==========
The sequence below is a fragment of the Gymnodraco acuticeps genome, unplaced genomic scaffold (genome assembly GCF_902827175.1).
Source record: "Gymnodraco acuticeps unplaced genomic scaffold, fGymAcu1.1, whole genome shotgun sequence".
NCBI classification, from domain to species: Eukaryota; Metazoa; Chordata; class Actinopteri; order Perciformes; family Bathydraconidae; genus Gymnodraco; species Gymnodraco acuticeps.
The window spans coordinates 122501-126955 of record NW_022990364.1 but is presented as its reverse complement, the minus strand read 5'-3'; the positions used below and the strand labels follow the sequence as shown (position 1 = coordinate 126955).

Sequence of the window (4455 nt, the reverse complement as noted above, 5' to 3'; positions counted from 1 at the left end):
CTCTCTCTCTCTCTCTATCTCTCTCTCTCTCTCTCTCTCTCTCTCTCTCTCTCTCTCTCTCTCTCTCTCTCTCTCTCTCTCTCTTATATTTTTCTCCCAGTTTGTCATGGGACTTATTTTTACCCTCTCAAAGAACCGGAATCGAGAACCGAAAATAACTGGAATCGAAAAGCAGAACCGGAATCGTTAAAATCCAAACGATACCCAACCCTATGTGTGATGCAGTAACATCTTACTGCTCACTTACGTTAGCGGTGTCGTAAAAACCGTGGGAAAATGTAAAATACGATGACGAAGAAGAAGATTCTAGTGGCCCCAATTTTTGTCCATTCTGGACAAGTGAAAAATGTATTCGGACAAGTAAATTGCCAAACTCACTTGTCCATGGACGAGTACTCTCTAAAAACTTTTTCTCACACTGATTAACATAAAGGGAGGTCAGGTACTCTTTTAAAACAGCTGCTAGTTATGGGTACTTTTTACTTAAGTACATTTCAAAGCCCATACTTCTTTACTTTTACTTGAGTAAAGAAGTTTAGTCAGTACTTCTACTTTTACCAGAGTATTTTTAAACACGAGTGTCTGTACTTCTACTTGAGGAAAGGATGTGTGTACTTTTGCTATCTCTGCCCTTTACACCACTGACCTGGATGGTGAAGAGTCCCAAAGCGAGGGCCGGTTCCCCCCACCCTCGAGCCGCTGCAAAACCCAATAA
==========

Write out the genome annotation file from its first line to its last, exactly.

The sequence below is a fragment of the Gymnodraco acuticeps genome, unplaced genomic scaffold (genome assembly GCF_902827175.1).
Source record: "Gymnodraco acuticeps unplaced genomic scaffold, fGymAcu1.1, whole genome shotgun sequence".
NCBI classification, from domain to species: Eukaryota; Metazoa; Chordata; class Actinopteri; order Perciformes; family Bathydraconidae; genus Gymnodraco; species Gymnodraco acuticeps.
The window spans coordinates 122501-126955 of record NW_022990364.1 but is presented as its reverse complement, the minus strand read 5'-3'; the positions used below and the strand labels follow the sequence as shown (position 1 = coordinate 126955).

Sequence of the window (4455 nt, the reverse complement as noted above, 5' to 3'; positions counted from 1 at the left end):
CTCTCTCTCTCTCTCTATCTCTCTCTCTCTCTCTCTCTCTCTCTCTCTCTCTCTCTCTCTCTCTCTCTCTCTCTCTCTCTCTCTTATATTTTTCTCCCAGTTTGTCATGGGACTTATTTTTACCCTCTCAAAGAACCGGAATCGAGAACCGAAAATAACTGGAATCGAAAAGCAGAACCGGAATCGTTAAAATCCAAACGATACCCAACCCTATGTGTGATGCAGTAACATCTTACTGCTCACTTACGTTAGCGGTGTCGTAAAAACCGTGGGAAAATGTAAAATACGATGACGAAGAAGAAGATTCTAGTGGCCCCAATTTTTGTCCATTCTGGACAAGTGAAAAATGTATTCGGACAAGTAAATTGCCAAACTCACTTGTCCATGGACGAGTACTCTCTAAAAACTTTTTCTCACACTGATTAACATAAAGGGAGGTCAGGTACTCTTTTAAAACAGCTGCTAGTTATGGGTACTTTTTACTTAAGTACATTTCAAAGCCCATACTTCTTTACTTTTACTTGAGTAAAGAAGTTTAGTCAGTACTTCTACTTTTACCAGAGTATTTTTAAACACGAGTGTCTGTACTTCTACTTGAGGAAAGGATGTGTGTACTTTTGCTATCTCTGCCCTTTACACCACTGACCTGGATGGTGAAGAGTCCCAAAGCGAGGGCCGGTTCCCCCCACCCTCGAGCCGCTGCAAAACCCAATAA